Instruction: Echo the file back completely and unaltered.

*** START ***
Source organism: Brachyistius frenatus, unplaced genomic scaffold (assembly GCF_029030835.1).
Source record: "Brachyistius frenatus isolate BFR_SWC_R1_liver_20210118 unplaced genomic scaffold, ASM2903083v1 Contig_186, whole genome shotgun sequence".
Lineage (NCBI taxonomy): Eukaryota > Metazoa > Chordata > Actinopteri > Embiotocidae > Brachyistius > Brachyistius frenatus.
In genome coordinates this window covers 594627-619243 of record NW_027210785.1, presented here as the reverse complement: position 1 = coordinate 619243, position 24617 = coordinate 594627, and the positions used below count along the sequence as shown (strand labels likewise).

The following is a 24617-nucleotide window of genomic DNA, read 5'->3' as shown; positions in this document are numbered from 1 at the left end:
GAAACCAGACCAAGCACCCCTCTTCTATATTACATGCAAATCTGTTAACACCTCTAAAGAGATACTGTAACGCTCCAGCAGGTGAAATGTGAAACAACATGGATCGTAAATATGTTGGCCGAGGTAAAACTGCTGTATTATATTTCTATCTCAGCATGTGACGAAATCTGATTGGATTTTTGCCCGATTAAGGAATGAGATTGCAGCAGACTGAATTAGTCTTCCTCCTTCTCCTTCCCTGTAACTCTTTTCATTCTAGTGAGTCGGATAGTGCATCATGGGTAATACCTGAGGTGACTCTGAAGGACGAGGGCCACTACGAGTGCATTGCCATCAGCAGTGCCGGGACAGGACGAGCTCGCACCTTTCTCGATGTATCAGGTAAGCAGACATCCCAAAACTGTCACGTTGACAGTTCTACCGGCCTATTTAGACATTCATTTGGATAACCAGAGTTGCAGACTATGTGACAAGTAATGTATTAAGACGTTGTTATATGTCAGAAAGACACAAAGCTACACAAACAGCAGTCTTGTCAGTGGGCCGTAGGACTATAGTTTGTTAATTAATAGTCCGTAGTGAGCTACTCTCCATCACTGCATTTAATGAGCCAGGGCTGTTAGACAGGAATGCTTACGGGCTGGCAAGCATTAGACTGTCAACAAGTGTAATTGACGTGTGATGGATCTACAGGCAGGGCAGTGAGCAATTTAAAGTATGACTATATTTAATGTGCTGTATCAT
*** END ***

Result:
Source organism: Brachyistius frenatus, unplaced genomic scaffold (assembly GCF_029030835.1).
Source record: "Brachyistius frenatus isolate BFR_SWC_R1_liver_20210118 unplaced genomic scaffold, ASM2903083v1 Contig_186, whole genome shotgun sequence".
Lineage (NCBI taxonomy): Eukaryota > Metazoa > Chordata > Actinopteri > Embiotocidae > Brachyistius > Brachyistius frenatus.
In genome coordinates this window covers 594627-619243 of record NW_027210785.1, presented here as the reverse complement: position 1 = coordinate 619243, position 24617 = coordinate 594627, and the positions used below count along the sequence as shown (strand labels likewise).

The following is a 24617-nucleotide window of genomic DNA, read 5'->3' as shown; positions in this document are numbered from 1 at the left end:
GAAACCAGACCAAGCACCCCTCTTCTATATTACATGCAAATCTGTTAACACCTCTAAAGAGATACTGTAACGCTCCAGCAGGTGAAATGTGAAACAACATGGATCGTAAATATGTTGGCCGAGGTAAAACTGCTGTATTATATTTCTATCTCAGCATGTGACGAAATCTGATTGGATTTTTGCCCGATTAAGGAATGAGATTGCAGCAGACTGAATTAGTCTTCCTCCTTCTCCTTCCCTGTAACTCTTTTCATTCTAGTGAGTCGGATAGTGCATCATGGGTAATACCTGAGGTGACTCTGAAGGACGAGGGCCACTACGAGTGCATTGCCATCAGCAGTGCCGGGACAGGACGAGCTCGCACCTTTCTCGATGTATCAGGTAAGCAGACATCCCAAAACTGTCACGTTGACAGTTCTACCGGCCTATTTAGACATTCATTTGGATAACCAGAGTTGCAGACTATGTGACAAGTAATGTATTAAGACGTTGTTATATGTCAGAAAGACACAAAGCTACACAAACAGCAGTCTTGTCAGTGGGCCGTAGGACTATAGTTTGTTAATTAATAGTCCGTAGTGAGCTACTCTCCATCACTGCATTTAATGAGCCAGGGCTGTTAGACAGGAATGCTTACGGGCTGGCAAGCATTAGACTGTCAACAAGTGTAATTGACGTGTGATGGATCTACAGGCAGGGCAGTGAGCAATTTAAAGTATGACTATATTTAATGTGCTGTATCAT